The piece is called “Subjective Reality Prison,” and deals with the prison of reality perception that we are all caught in. The casing, or prison, is constructed out of balsa wood, while the panels are created with card stock and magazine cut images.

The main, prominent panel is of a girl tied up and hidden in the woods. I found the piece in a magazine a long time ago and wanted to use it in some work of my own. I wrote the name of the piece and the artist down but I left it at home. This image was not large enough to cover the back of the cage, so I supplemented it with additional work by the same artist that I had saved – another piece name that I’ll fill in here, later. The red of the girl’s kimono was a strong focal point in the original piece, and continues to be one in my piece. It draws the viewer in, trapping them within the cage, confining them in a way that might not be completely comfortable. This encourages thought and exploration of the emotions experienced upon viewing the piece. —- The back panel is by Mike Sutfin and is comprised of two pieces: Vampire – Metamorphosis (2007) and Servant of the Moon (2004)
The bottom is made of binary code – 1s and 0s, representing digital or constructed reality, a place where many of us escape, whether it be through video games, movies, tv shows, the internet.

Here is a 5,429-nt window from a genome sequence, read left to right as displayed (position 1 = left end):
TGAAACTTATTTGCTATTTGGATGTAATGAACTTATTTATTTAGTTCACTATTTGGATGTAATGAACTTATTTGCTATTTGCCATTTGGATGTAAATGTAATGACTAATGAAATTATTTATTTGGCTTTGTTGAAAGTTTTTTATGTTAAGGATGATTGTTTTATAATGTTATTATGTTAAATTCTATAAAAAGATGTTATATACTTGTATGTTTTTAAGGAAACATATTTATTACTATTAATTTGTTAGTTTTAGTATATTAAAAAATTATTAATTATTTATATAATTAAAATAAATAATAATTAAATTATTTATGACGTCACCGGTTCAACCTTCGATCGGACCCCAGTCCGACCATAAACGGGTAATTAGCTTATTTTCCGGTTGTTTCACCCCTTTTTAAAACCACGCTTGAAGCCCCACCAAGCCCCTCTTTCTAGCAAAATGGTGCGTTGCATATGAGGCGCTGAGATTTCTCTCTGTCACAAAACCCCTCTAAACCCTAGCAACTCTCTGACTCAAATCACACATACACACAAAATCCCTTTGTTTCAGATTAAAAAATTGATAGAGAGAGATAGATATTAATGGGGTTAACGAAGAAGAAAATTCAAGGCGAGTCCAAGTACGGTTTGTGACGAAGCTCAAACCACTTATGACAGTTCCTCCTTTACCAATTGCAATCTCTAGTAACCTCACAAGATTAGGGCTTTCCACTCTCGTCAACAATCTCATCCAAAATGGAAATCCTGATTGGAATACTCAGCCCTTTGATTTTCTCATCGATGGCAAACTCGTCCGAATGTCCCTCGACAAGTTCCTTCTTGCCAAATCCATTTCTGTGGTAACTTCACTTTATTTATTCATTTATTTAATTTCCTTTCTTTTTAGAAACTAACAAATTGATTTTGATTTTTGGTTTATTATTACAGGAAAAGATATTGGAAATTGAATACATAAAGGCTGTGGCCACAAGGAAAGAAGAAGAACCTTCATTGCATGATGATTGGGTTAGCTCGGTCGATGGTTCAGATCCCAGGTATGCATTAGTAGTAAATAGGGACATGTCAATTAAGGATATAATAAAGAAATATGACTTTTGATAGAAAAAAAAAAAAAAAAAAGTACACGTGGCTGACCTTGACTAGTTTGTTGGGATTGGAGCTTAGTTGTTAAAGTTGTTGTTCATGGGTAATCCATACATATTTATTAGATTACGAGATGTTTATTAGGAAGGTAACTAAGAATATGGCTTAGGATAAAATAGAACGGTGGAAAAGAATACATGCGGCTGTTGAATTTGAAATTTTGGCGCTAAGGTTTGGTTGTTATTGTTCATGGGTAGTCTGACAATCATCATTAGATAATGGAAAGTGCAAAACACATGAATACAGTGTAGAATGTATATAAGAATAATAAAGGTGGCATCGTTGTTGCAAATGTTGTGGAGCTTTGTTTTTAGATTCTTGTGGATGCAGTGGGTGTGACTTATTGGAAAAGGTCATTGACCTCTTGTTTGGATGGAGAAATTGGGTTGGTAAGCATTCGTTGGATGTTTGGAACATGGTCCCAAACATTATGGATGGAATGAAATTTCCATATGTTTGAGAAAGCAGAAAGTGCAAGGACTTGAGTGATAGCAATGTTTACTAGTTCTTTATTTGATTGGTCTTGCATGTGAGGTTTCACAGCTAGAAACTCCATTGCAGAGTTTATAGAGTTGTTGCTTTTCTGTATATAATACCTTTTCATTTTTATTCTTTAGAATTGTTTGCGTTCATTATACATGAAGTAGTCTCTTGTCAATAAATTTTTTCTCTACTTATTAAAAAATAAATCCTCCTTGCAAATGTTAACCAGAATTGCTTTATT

The top of the cage is, at first, a solid black image. At closer glance, there is a face of a woman hidden within a surface that looks like leather. Things are not always what they seem at first, look harder. Take hard reality and shape into the reality you wish to see, but be careful to remember that we all experience the world around us – reality – differently. What you see – a woman’s face – may not be what someone else sees – a piece of leather. A reminder to be creative and look for creative solutions to problems. A reminder to communicate the reality we see with others so that they might better be able to understand the world the way we process it individually. A reminder to share the beauty we see with others so that they might also be inspired to find beauty and creative inspiration in the world around them as well. A reminder to stretch the boundaries of reality and share this experience with others.